We had an issue a few months back with a number of Elo Touch all-in-one systems. These devices had been installed and working for almost three years and then literally overnight they started having issues connecting to our wireless infrastructure – all at the same time. Oddly enough the issue was only impacting the Elo devices, we had numerous other devices including Lenovo laptops, macOS laptops, Apple iPhones, Zebra TC20/TC21 Handhelds (Android), Zoom Conference TVs (Apple Mac Mini) all working without issues or problems. The initial troubleshooting didn’t turn up anything simple, there were no locked out accounts or other RADIUS 802.1X authentication issues. We just didn’t see the devices in question even trying to associate to any of the APs so we were initially stumped. While we worked to get an engineer onsite we performed the obligatory rolling reboot of the Cisco WLC 5520s (primary and standby) along with the Cisco AP 4800s (they had an uptime of just over 645 days) just to check that box for lack of any other direction at that time.
What was the issue?
In this specific facility we only use the 5Ghz band for our production networks, 2.4Ghz is setup for the guest network. In the end we determined (still waiting on confirmation) that the devices in question don’t appear to support all the 802.11a 5Ghz wireless channels. We found the following reference on several Internet websites.
Elo devices cannot operate on 5G wireless networks utilizing 5.250 to 5.350 GHz OR 5.470 to 5.725 GHz.
I didn’t know the frequencies off the top of my head so I had to look them up… thanks to the folks at Wireless LAN Professionals for the chart below. That potentially removes channels 52-64 and channels 100-144 from being used, only leaving channels 36-48 and I would have to guess the device likely doesn’t support the UNII-3 band and channels 149-165 so that’s super restrictive.
In a large fulfillment center it’s usually feast or famine, too much RF signal or not enough RF signal and it takes a lot of work to find that happy medium.
It would appear that Dynamic Channel Assignment (DCA) on the Cisco WLC 5520 changed an AP from channel 48 to channel 136 the morning the issue started, found the log entry, and that was the only AP in the physical area around the clients that was using any of the channels between 36 and 48. In short the Elo devices were blind to the wireless access points around them because they were on channels that the devices didn’t support. This was later confirmed by performing some remote wireless packet traces from some one of the Cisco 4800 APs in sniffer mode. We captured numerous packet traces across numerous 5Ghz channels but we were unable to see any of the Elo devices communicating in any channel other than 36-48. We were looking for active probe requests in the wireless packet traces which is not fool proof as the client can still listen passively. We manually set the AP back to channel 48 and the devices immediately started working. We’ve temporarily disabled TPC and DCA while we try to validate what channels the device supports.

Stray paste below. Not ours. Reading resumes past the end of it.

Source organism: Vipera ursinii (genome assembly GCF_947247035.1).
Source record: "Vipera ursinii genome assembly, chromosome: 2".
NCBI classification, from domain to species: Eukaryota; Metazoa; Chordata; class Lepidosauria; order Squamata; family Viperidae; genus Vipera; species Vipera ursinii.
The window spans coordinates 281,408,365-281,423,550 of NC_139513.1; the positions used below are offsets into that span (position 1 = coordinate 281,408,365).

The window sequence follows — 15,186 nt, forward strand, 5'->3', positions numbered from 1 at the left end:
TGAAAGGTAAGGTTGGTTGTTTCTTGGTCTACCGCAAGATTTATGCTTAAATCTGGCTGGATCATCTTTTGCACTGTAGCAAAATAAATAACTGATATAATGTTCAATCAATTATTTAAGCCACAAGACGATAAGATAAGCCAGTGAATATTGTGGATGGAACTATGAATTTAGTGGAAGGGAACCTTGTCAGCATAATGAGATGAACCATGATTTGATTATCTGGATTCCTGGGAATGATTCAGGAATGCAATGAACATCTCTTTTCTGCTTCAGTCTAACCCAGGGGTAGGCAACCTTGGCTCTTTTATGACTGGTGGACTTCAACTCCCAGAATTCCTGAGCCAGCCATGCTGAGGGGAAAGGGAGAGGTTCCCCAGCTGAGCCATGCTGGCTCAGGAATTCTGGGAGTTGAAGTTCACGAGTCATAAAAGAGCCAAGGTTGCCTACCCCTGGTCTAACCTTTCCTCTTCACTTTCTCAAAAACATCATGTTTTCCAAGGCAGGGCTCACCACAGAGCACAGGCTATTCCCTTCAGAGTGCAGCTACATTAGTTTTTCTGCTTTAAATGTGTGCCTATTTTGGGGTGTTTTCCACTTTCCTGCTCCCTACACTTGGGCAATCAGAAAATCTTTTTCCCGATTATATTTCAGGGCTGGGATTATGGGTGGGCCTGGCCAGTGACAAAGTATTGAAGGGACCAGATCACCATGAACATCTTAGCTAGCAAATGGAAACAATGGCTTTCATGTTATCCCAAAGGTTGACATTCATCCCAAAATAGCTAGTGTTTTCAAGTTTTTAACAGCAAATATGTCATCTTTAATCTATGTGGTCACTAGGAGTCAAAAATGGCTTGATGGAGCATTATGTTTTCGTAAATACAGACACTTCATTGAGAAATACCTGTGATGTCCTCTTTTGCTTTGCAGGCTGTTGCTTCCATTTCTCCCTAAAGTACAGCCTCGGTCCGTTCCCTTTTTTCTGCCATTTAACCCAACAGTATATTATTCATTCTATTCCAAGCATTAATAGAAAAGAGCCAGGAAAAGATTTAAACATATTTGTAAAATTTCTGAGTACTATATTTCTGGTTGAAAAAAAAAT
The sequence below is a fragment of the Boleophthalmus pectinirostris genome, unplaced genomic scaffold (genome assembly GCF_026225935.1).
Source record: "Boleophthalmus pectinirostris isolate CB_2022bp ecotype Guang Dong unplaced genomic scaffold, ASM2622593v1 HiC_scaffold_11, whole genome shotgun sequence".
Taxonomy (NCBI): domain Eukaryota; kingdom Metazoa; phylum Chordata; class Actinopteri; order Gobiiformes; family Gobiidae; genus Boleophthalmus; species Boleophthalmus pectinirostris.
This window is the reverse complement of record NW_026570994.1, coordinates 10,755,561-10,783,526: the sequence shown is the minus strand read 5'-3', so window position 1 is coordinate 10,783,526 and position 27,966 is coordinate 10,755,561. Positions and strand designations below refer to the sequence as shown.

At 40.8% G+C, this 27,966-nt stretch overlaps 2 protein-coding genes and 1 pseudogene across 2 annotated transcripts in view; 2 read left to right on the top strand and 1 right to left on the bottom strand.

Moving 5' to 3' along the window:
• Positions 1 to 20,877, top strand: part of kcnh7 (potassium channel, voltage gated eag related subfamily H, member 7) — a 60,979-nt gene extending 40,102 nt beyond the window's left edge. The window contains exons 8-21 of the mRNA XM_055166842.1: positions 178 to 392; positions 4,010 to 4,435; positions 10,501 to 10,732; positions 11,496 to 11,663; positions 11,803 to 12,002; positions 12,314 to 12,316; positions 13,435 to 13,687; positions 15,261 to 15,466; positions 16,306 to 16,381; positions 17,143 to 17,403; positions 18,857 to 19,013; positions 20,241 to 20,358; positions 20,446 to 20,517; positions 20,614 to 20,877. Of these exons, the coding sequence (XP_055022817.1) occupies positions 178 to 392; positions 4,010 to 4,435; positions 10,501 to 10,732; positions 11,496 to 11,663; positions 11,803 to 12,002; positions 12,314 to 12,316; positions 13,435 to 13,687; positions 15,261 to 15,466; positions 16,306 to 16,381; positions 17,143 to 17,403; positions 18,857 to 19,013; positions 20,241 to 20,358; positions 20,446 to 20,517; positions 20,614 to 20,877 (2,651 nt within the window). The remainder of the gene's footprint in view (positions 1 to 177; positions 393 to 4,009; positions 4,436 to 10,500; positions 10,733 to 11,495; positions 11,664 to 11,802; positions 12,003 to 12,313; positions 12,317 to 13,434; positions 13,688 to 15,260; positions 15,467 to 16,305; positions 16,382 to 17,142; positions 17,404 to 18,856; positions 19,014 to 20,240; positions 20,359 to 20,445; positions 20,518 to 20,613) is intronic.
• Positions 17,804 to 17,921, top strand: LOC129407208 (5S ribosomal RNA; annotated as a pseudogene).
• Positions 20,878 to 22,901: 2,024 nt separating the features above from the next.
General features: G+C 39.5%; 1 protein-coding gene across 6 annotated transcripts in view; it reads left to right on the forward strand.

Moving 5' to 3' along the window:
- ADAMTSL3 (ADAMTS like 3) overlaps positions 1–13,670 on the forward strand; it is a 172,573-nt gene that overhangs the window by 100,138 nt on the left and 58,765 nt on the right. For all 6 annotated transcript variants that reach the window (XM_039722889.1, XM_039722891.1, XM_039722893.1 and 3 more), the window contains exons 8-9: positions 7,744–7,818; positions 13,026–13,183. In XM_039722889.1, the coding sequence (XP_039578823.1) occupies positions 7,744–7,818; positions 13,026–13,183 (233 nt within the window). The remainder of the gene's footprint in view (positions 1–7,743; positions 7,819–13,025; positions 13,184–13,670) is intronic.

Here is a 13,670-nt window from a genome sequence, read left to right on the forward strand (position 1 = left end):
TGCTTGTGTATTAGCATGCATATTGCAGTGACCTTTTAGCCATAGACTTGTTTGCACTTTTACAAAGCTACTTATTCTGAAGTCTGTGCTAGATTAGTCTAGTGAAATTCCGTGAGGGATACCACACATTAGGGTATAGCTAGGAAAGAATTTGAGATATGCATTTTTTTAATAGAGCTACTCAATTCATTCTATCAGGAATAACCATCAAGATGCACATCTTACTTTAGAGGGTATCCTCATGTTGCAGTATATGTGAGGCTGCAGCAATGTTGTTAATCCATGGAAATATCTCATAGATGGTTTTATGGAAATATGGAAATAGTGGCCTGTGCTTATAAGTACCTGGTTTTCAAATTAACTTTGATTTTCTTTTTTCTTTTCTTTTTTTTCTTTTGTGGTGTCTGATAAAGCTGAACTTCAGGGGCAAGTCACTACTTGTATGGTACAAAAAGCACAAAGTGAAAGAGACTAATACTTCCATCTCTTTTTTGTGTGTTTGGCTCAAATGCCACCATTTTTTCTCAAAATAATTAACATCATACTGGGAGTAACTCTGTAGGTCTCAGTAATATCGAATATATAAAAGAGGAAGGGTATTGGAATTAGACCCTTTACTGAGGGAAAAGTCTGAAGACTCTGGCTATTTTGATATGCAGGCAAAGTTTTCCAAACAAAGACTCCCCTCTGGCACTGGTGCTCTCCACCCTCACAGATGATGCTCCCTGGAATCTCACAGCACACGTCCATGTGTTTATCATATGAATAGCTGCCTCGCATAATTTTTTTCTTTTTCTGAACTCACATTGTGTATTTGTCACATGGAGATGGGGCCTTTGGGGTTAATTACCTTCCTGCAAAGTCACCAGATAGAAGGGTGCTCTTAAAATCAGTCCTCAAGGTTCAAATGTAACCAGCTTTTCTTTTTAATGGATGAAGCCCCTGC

The Elo vendor reps we contacted claimed that the devices support all the “standard” 5Ghz channels but from the evidence we collected that doesn’t appear to be the case. I hope to be able to get my hands on one of these devices in the coming weeks to try and validate my suspicions.
I still need to confirm but this is really the only explanation that fits the available evidence.
Anyone else ever have such an odd problem?
Update: July 2022
I was able to get my hands on ELO and was able to verify that it could in fact communicate in the UNII-2a bands, so I’m not sure what to make of this issue with that new technical tidbit.